Maps showing the Norwegian archipelago of Svalbard and locating the regions of Barentsberg, Longyearbyen and Ny Alesund (AFP/)

“A polar bear perched on a piece of ice symbolizes that, but (meteorological incident series, editor’s note) it made me open my eyes to how it affects us humans too,” she adds.

After the avalanche, authorities condemned 144 dwellings deemed endangered. This represents about 10% of the building stock in the city, which has now been replaced by a massive anti-avalanche barrier made of large blocks of granite.

A harsh reaction to Longyearbyen, whose history is closely related to fossil fuels.

A playful mix of colorful wooden houses, the town was founded in 1906 by American businessman John Monroe Longyear, who came to mine coal there.

The Longyearbyen avalanche barrier, on the island of Spitsbergen, in the Svalbard archipelago, on May 6, 2022 (AFP/Jonathan NACKSTRAND)

The Longyearbyen avalanche barrier, on the island of Spitsbergen, in the Svalbard archipelago, on May 6, 2022 (AFP/Jonathan NACKSTRAND)

If nearly all the mines are closed today—the last should be, usually, next year—there is a huge miner’s truck shed on the city heights, a testament to the mining past.

Coal (almost) stored in the museum, is the climate change that is now shaping the urban landscape.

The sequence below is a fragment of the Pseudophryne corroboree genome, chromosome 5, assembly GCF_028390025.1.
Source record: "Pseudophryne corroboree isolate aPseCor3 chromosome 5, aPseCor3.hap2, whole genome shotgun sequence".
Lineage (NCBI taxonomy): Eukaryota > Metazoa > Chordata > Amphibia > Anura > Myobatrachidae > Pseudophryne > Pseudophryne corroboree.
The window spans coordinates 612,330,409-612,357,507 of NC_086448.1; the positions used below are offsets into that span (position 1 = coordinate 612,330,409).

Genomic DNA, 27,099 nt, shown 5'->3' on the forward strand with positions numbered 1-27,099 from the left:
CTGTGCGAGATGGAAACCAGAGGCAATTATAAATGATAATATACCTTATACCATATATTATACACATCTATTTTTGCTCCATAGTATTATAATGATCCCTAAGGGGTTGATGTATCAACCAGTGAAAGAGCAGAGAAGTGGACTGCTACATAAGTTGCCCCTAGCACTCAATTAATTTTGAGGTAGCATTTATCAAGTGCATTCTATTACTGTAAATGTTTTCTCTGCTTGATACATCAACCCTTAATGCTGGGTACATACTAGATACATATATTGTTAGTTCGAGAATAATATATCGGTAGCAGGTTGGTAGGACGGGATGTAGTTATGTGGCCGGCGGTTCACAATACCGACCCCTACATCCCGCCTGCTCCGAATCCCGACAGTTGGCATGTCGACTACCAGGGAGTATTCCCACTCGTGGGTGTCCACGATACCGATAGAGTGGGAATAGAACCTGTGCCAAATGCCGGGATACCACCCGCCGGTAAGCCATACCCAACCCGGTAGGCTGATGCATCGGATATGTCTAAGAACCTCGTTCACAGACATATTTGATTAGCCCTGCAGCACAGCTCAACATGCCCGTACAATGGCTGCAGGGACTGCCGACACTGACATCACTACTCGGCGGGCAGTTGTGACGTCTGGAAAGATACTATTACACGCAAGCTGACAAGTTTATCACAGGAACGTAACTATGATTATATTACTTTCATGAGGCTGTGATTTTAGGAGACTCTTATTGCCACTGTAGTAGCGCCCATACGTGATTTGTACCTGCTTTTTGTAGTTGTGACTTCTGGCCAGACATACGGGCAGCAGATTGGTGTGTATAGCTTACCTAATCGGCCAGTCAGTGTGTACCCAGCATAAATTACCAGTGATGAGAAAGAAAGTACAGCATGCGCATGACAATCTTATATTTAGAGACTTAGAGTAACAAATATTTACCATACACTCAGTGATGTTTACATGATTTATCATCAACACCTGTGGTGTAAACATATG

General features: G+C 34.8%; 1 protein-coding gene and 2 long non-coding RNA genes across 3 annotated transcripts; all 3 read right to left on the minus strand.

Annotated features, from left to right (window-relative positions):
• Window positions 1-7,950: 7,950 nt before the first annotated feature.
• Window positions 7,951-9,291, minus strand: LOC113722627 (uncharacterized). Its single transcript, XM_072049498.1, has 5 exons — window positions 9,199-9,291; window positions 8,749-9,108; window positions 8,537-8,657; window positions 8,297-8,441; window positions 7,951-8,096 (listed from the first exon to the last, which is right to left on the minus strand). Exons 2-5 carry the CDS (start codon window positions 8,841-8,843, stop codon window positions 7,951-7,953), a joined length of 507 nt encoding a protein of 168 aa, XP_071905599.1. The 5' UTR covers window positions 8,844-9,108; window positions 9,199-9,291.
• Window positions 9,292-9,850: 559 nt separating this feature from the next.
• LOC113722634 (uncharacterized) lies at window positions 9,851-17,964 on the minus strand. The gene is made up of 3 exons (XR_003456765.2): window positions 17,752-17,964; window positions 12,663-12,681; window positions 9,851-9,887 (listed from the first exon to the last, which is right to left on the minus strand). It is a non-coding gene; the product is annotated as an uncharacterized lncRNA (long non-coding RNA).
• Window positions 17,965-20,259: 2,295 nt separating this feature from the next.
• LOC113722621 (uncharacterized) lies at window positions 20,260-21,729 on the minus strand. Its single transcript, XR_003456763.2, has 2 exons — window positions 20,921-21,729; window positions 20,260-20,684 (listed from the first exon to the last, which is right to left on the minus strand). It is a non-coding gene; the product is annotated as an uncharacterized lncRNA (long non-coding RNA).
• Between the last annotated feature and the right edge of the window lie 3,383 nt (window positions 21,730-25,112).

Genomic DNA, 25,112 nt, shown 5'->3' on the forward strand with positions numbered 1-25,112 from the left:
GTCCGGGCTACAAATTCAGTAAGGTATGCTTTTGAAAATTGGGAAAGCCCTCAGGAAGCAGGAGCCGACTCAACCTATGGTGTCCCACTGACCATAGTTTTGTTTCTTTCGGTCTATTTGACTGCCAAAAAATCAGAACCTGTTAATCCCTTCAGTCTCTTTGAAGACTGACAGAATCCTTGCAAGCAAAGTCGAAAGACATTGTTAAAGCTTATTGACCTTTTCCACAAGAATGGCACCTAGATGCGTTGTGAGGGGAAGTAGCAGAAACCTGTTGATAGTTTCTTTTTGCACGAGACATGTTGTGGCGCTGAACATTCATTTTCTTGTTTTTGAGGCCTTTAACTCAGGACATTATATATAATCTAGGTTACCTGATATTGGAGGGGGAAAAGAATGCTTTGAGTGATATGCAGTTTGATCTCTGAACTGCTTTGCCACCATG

– Hotspot –

According to Ketil Isaksen, a researcher at the Norwegian Meteorological Institute, the Svalbard region is “the place on Earth with the highest temperature rise”.

In the northern part of the Barents Sea that inundates the archipelago, warming is seven times faster than on the planet, according to a study he co-signed in the journal Nature.

A sign warning of the presence of polar bears on the side of a road near Longyearbyen, in the Svalbard archipelago, May 2, 2022 (AFP/Jonathan Nakstrand)

A sign warning of the presence of polar bears on the side of a road near Longyearbyen, in the Svalbard archipelago, May 2, 2022 (AFP/Jonathan Nakstrand)

Blame receding sea ice, which scientists say usually acts as an insulating blanket that keeps the ocean from warming the atmosphere in winter and protects the ocean from the sun’s rays in summer.

In Longyearbyen, thawing permafrost weakens the soil, makes light poles flash and the foundations of homes need to be redone. Until then unnecessary to this cold and dry climate, gutters appear on the roofs…

At the edge of town, it hasn’t seen any real ice on its surface since 2004, called Isfjorden (“Ice Fjord”), which you could once cross by snowmobile in winter.

Even the world famous seed sanctuary, which was supposed to protect plant biodiversity from the shortcomings of men and natural disasters, had to undergo major work after water unexpectedly leaked into the tunnel controlling its entry into the bowels of the mountain.

In the offices of the newspaper Svalbardposten, editor-in-chief Bor Hoogle sums up the situation in shock form. Climate change? Today, “we don’t discuss it, we see it.”